Best practice for exporting Hype graphics across entire site?

I’m using Hype to generate many graphics for a website. Some graphics are a) simple animations that will be embedded inline in the body of a page. Other graphics b) act as the main header graphic and need to be responsive in various portal sizes. Still inline in the page, but they have multiple layouts.

I would prefer to have one master Hype document with many scenes. Some scenes are for A above and some for B. I could export the entire Hype document and it would update all the files needed.

I can export everything into a /hype folder, but every scene appears to generate its own folder with the same hype support files. I’d like to merge all the HYPE-664.thin.min.js, blank.gif, etc into the same folder. And I’d like all the myfile_hype_generated_script.js in a directory above that. So it would look like this:

(Or it would even have js and img subfolders.)

Even if I were to export everything separately and move the files manually, it breaks the Hype files. Looking inside the default_hype_generated_script.js file, I see refs to the parent folder “Default.hyperesources”. Is there any way around this? This is what I tried:

I also tried looking at export scripts, and I’ve added the OrganizedAssets one, but it just puts javascript and images in separate folders. I’d like all assets in various scenes shared.

Possibly I’m missing something obvious, too. Feel free to suggest a better workflow. I’m not even clear what is different between “Export as HTML5” and “Advanced export.”

There’s not a built-in method to assign specific paths to specific resources, so I would say you are not missing anything too obvious.

There are two smaller points to consider though:

  • If the Hype runtime has been loaded by one document on a .html page, it won’t get downloaded/reloaded even if it is requested from a different path. So this could save some bytes.
  • Files like and blank.gif are only used by old versions of IE, so it is likely you don’t need to care about duplication of these since they will be rarely loaded.

The only thought would be to worry about the organization a bit less and just use a single “mega” .hyperesources folder. Basically export everything as the same resources folder name, and then merge all resources into a single folder. What you would need to do for this to work correctly is:

  • rename the *_hype_generated_script.js file before merging into the mega folder. You then would need to change the name in your .html file to access this correctly.
  • Uncheck ‘Automatically optimize when exporting’ for images in the Resources Library so they don’t get optimized in a way that is ideal for one document but not another. (It then becomes your responsibility to make sure asset sizes/compression is optimal)

You are free to modify the export scripts; the OrganizedAssets one is pretty easy to change where specific files go if you’re familiar with a bit of programming.

The file is installed to ~/Library/Application Scripts/com.tumult.Hype4/OrganizedAssets/

See the section of code starting on line 76.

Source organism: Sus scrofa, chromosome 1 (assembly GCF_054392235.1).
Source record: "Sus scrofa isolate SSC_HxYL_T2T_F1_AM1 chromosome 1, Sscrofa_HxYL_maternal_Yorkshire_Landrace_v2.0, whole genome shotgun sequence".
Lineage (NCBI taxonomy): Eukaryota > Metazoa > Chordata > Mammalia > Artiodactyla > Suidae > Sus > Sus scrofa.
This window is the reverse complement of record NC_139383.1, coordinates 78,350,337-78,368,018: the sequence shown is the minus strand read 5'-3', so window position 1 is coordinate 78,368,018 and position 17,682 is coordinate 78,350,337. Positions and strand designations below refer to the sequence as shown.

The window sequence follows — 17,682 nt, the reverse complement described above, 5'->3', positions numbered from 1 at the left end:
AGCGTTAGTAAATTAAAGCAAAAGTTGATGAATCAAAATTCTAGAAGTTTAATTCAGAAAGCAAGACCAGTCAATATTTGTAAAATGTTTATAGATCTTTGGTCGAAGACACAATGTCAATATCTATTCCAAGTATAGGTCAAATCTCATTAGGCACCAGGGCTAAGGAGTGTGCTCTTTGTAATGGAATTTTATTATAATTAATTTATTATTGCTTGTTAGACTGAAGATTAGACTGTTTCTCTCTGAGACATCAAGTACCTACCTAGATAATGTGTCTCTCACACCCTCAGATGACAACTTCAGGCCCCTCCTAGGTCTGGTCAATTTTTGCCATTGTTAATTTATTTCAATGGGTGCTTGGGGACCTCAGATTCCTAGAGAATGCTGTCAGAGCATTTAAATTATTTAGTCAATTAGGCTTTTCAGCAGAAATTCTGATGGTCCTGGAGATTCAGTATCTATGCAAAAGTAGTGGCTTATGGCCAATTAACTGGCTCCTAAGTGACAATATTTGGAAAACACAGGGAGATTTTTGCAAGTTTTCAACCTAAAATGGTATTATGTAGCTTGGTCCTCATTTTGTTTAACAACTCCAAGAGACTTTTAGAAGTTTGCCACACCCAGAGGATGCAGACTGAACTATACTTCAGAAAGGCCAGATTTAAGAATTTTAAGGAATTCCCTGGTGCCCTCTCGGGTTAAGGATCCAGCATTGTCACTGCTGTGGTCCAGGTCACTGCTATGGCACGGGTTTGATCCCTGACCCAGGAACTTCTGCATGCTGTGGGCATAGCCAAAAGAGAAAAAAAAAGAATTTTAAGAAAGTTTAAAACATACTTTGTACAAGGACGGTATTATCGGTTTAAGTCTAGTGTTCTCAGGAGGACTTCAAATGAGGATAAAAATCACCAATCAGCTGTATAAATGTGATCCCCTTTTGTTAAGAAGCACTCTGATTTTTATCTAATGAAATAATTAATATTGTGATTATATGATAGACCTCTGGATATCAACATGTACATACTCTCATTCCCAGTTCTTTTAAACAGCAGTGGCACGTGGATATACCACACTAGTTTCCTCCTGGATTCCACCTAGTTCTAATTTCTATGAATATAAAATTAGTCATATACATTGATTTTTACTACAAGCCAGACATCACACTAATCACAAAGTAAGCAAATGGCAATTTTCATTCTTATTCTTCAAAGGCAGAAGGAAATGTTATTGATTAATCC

Advanced export is an “Export as HTML5” but exposes options and allows selecting specific scenes/resources to be exported. There’s more info in the docs:

One last mention is that while reducing network bytes is always a good goal, sometimes the trouble of doing so is not worth the reward. So I always recommend measuring what the savings will be first to put it in perspective vs. the amount of work.


Thank you, @Jonathan. Yes, my main concern was loading a new
HYPE-664.thin.min.js or
on every page load across the site. You’re saying it won’t download it again even if they live in different directories? If those files above are in “animation1.hyperesources” and “animation2.hyperesources” directories, it will only download the files once per website visit? In dev tools it appears it loads them on every new html page, but I will need to spend more time on it to understand for sure.

I just thought that any linked assets, such as CSS or JS, would always download on each page if they are located in different directories.

My comment was more about if multiple animations are on the same page; it won’t get re-downloaded since the runtime is already loaded. If they are on different pages then it would be a new request from the browser (and could not be cached on the first request). So there’s definitely advantages in that case to combine to a single file.

Ok, then we’re on the same page. Thanks for confirming that. Yes my concern was loading it on separate pages.

In my original post, I actually had trouble making the “mega” folder you described, but after your previous post I got it to work, and I think it was because I needed to also rename the ID, not just the JS file referenced. I believe I am now able to combine all the Hype docs into a single folder and only call those JS files once. But I’d still love a way to set that structure up in Hype so I can simply export an updated scene directly to the place where it will live, without having to do a bunch of renaming every time.

Thanks again for your great product and support.